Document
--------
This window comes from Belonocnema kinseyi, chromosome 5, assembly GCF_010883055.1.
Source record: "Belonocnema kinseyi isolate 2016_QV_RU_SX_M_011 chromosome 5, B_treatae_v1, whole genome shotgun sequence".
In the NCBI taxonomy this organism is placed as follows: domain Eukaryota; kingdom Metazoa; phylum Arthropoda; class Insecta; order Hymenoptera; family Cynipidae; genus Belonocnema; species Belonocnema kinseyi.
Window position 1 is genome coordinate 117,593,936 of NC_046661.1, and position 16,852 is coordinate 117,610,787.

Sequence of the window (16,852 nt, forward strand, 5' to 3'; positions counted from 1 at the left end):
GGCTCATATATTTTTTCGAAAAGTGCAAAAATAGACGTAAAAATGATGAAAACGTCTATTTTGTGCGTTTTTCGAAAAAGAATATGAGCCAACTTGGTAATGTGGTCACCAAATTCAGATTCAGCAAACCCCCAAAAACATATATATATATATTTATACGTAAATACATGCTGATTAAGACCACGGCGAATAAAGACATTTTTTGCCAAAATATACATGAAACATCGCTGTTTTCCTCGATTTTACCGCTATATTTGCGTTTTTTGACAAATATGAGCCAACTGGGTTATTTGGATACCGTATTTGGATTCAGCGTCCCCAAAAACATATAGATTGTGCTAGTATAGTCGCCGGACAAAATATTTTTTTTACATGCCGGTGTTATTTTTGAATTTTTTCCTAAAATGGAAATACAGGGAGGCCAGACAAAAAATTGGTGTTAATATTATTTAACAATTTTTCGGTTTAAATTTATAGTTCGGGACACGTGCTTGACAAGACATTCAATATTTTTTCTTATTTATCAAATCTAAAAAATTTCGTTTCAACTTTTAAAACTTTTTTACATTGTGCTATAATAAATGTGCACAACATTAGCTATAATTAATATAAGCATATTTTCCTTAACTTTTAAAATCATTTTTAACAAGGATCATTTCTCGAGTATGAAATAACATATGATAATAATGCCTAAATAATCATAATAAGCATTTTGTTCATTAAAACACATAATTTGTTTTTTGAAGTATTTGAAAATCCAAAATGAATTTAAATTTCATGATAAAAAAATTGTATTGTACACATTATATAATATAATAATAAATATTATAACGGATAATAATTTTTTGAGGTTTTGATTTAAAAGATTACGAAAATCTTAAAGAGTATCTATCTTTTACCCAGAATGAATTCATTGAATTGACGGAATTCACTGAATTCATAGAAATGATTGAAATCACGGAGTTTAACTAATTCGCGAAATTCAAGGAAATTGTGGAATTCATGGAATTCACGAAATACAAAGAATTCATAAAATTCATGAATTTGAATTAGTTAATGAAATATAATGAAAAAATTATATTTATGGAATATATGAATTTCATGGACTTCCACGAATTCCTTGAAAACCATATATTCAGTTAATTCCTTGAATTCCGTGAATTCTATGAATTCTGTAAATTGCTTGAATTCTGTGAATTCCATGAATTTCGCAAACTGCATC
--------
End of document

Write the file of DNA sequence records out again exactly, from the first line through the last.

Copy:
This window comes from Belonocnema kinseyi, chromosome 5, assembly GCF_010883055.1.
Source record: "Belonocnema kinseyi isolate 2016_QV_RU_SX_M_011 chromosome 5, B_treatae_v1, whole genome shotgun sequence".
In the NCBI taxonomy this organism is placed as follows: domain Eukaryota; kingdom Metazoa; phylum Arthropoda; class Insecta; order Hymenoptera; family Cynipidae; genus Belonocnema; species Belonocnema kinseyi.
Window position 1 is genome coordinate 117,593,936 of NC_046661.1, and position 16,852 is coordinate 117,610,787.

Sequence of the window (16,852 nt, forward strand, 5' to 3'; positions counted from 1 at the left end):
GGCTCATATATTTTTTCGAAAAGTGCAAAAATAGACGTAAAAATGATGAAAACGTCTATTTTGTGCGTTTTTCGAAAAAGAATATGAGCCAACTTGGTAATGTGGTCACCAAATTCAGATTCAGCAAACCCCCAAAAACATATATATATATATTTATACGTAAATACATGCTGATTAAGACCACGGCGAATAAAGACATTTTTTGCCAAAATATACATGAAACATCGCTGTTTTCCTCGATTTTACCGCTATATTTGCGTTTTTTGACAAATATGAGCCAACTGGGTTATTTGGATACCGTATTTGGATTCAGCGTCCCCAAAAACATATAGATTGTGCTAGTATAGTCGCCGGACAAAATATTTTTTTTACATGCCGGTGTTATTTTTGAATTTTTTCCTAAAATGGAAATACAGGGAGGCCAGACAAAAAATTGGTGTTAATATTATTTAACAATTTTTCGGTTTAAATTTATAGTTCGGGACACGTGCTTGACAAGACATTCAATATTTTTTCTTATTTATCAAATCTAAAAAATTTCGTTTCAACTTTTAAAACTTTTTTACATTGTGCTATAATAAATGTGCACAACATTAGCTATAATTAATATAAGCATATTTTCCTTAACTTTTAAAATCATTTTTAACAAGGATCATTTCTCGAGTATGAAATAACATATGATAATAATGCCTAAATAATCATAATAAGCATTTTGTTCATTAAAACACATAATTTGTTTTTTGAAGTATTTGAAAATCCAAAATGAATTTAAATTTCATGATAAAAAAATTGTATTGTACACATTATATAATATAATAATAAATATTATAACGGATAATAATTTTTTGAGGTTTTGATTTAAAAGATTACGAAAATCTTAAAGAGTATCTATCTTTTACCCAGAATGAATTCATTGAATTGACGGAATTCACTGAATTCATAGAAATGATTGAAATCACGGAGTTTAACTAATTCGCGAAATTCAAGGAAATTGTGGAATTCATGGAATTCACGAAATACAAAGAATTCATAAAATTCATGAATTTGAATTAGTTAATGAAATATAATGAAAAAATTATATTTATGGAATATATGAATTTCATGGACTTCCACGAATTCCTTGAAAACCATATATTCAGTTAATTCCTTGAATTCCGTGAATTCTATGAATTCTGTAAATTGCTTGAATTCTGTGAATTCCATGAATTTCGCAAACTGCATC